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10 PWSTK (WL) - 2 Erik Meijer


They weren’t very good, but we loved them anyway. 10 Players Who Shook the Kop (with laughter) Following on from liverpoolfc.tv’s excellent 100 Players Who Shook the Kop, here’s a TLW run down of ten players who didn’t shake the Kop with their talent, but gave us a good laugh and will be remembered with a smile.

 

 

He’s big, he’s red, he’s off his f*****g head. Never has a song summed up a player so well. The Big Dutchman who was snapped up on a Bosman from Bayer Leverkusen in the summer of 1999 proved to be a popular figure with the fans, but it was certainly not for his goalscoring prowess. Meijer was a proper loon, but in a good way. As committed a player as any that have ever played for the club, Erik only knew one way to play, flat out.


Anyone who watched him stomping around St Helens like a madman in reserve games will testify to how committed this man was. Reserve games against Sheffield Wednesday were treated with the same gusto most players would save for cup finals. What he lacked in talent he attempted to make up for with sheer effort, and the one thing Liverpool fans always warm to is a trier.


Erik made 27 appearances in total for the reds, but managed only two goals, both coming in the same game at Boothferry Park against Hull City in the League Cup. Many of his appearances came from the subs bench, where his physical presence and heading ability proved useful whether we were chasing a game or protecting a lead. It became a customary sight, the game would stop for a throw in or corner kick, Erik would enter the field and sprint to the near post and demand the ball.


Another regular sight was his first pumping, arm gesturing to the crowd to get them whipped up. It didn’t matter whether it was 15,000 fans on the Kop, or 15 fans on the terraces at Knowsley Road, Erik loved to get the crowd involved. Reserve games have never been as much fun as they were when the big Dutchman led the attack. There was never a dull moment. There was one occasion where he was in an offside position out wide, and he sneaked along the touchline doing this tip toe, Inspector Cluesoe type walk hoping the linesman wouldn’t see him. Mad as a sack full of crazy monkeys.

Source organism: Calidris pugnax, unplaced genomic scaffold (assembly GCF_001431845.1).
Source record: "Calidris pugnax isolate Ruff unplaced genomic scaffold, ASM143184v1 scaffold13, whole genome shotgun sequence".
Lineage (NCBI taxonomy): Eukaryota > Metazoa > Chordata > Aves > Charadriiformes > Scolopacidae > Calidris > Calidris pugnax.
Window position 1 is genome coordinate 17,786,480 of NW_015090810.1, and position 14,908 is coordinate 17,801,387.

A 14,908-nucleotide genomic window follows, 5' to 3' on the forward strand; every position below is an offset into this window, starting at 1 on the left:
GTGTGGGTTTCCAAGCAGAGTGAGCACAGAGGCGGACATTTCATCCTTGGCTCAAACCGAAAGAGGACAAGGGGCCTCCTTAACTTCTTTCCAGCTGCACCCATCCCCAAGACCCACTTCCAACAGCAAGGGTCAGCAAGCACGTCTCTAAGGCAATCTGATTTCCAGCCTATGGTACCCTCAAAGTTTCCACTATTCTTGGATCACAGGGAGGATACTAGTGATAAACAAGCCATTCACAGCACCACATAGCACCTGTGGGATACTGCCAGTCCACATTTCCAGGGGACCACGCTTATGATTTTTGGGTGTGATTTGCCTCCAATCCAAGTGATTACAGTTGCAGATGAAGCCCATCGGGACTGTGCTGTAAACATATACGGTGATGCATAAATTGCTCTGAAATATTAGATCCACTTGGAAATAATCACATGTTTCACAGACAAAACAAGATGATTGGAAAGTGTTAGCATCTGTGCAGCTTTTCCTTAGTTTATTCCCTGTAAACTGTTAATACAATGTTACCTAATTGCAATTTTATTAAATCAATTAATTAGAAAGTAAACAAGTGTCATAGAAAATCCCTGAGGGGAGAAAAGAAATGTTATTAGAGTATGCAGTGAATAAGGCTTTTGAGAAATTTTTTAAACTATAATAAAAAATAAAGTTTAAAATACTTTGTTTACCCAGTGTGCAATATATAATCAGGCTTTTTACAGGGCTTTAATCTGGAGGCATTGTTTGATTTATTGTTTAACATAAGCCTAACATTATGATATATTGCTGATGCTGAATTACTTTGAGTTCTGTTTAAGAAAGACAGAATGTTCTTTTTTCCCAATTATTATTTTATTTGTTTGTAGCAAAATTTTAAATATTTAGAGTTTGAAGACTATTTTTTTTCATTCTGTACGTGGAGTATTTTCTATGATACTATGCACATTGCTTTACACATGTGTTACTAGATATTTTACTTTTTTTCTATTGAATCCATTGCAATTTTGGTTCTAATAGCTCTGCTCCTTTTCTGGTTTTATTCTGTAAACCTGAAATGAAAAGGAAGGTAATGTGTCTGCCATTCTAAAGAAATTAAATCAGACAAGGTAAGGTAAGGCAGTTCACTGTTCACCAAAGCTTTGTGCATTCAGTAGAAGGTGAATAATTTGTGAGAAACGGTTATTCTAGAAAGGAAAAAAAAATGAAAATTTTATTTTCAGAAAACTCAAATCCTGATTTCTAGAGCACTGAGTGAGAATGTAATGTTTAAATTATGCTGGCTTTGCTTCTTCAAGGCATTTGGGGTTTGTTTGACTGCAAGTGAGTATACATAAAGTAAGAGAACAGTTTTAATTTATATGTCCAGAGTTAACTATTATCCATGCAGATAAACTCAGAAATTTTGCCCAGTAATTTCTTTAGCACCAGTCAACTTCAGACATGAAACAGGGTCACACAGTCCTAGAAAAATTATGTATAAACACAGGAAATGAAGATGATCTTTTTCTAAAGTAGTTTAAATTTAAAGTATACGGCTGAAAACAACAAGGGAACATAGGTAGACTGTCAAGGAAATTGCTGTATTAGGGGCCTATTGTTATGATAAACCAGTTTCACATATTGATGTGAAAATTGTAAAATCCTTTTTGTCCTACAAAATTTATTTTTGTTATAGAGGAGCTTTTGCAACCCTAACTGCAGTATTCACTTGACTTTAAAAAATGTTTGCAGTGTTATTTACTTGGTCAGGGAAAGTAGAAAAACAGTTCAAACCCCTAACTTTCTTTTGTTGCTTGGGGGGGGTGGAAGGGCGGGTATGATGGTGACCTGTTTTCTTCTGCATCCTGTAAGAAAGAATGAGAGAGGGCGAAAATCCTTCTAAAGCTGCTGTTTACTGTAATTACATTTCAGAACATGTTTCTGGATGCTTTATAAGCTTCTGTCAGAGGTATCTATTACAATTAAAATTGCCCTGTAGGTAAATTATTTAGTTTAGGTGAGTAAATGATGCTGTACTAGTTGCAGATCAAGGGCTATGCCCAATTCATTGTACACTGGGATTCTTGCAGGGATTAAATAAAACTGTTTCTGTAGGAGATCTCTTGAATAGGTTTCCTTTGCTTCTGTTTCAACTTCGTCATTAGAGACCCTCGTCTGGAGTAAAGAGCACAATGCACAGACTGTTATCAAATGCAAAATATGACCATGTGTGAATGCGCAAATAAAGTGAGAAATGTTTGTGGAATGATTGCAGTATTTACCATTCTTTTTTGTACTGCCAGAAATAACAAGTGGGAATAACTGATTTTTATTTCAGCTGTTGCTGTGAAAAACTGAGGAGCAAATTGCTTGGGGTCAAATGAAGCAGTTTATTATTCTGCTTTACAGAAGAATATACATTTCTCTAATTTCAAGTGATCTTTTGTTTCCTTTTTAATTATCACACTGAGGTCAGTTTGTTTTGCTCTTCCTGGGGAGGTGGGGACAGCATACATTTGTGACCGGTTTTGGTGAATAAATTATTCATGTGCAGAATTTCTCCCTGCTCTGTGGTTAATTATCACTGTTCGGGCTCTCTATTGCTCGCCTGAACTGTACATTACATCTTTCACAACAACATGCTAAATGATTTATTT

Another time he closed down a full back, who played the ball back to his keeper. So Erik chased down the keeper, who played it over to the full back on the far side. So Erik chased him too, and eventually got across there and blocked his attempted clearance and knocked the ball out for a throw. He then leapt to his feet, fist pumping and yelling ‘Come on!!!’ to the handful of die hards stood freezing on the touchline.


Another incident that stands out was in a league game at Anfield (against Bradford I think), where Erik took a ball full in the face from point blank range as he charged down a defenders clearance. There was an eery silence around the ground for a second or two as people waited to see what followed. It was almost like it happened in slow motion, as the giant striker paused for a second, looking as though he may be knocked down, only to suddenly regain his composure and shake his head furiously to shake off the cobwebs. A huge cheer went up, and he immediately set off after the ball again. That kind of commitment is a rare thing indeed, and if certain other players who possess considerably more talent than Erik had that kind of attitude, they could be world beaters. I won’t mention any names, you can guess who they are *coughs* Heskey * coughs* Pennant * coughs*.


Other amusing Erik Mejier tales include the one where was the victim of a terrible high challenge by an Academy youngster who was training with the first team. The story goes that Erik was livid, but knew it would be wrong to take out his anger on the kid, so took himself back to the dressing room and kicked a door in!


The Echo’s Chris Bascombe told TLW the following story about his experiences with Erik: “He was an eccentric but very likable guy. I remember Liverpool had a striker crisis before they played Leeds (when Leeds were good). I was told on the Friday by Houllier that Meijer would play. I saw him in the Melwood car park and asked him about the game. “Tell the people of Liverpool I have something to say. There are many players up for this match, and the Big Dutchman is one of them!” I loved the way he referred to himself as the ‘Big Dutchman’. When I was still writing ‘the Kop’ magazine, I wrote an article about Liverpool’s strikeforce. I mentioned Heskey, Owen, Fowler and Camara. At the next training session he ran over to me and said “where was the Big Dutchman in your article?” We printed a comic apology in the next issue.”


The season Erik spent at Anfield co-incided with the boom in players’ websites. Many of the Liverpool players had websites, but Erik’s was the most entertaining. He’d post some of his home made recipes, and one time even posted a special ‘Fish Dish’ that Sami Hyypia had introduced him to. Erik’s culinary tips went down a storm with the LFC internet community, and it’s a damn shame his website isn’t still going. On the field, the highpoints were the part he played in a win at Highbury and a draw at Old Trafford. Erik won the free-kick from which Paddy Berger stunned the Stretford End with a 30 yard rocket, but for the most part the big man was more cheerleader than striker.

 

It is somewhat fitting then, that the thing he is most fondly remembered for by Liverpool fans is not anything he did on the field, but rather travelling across Germany to go on the lash with the fans in the Alter Markt, Dortmund, before the UEFA Cup Final. He was even wearing his old Liverpool shirt, complete with ‘18 Meijer’ on the back. You’d have to be a right miserable bastard not to have fond memories of the Big Dutchman. A really fun guy.


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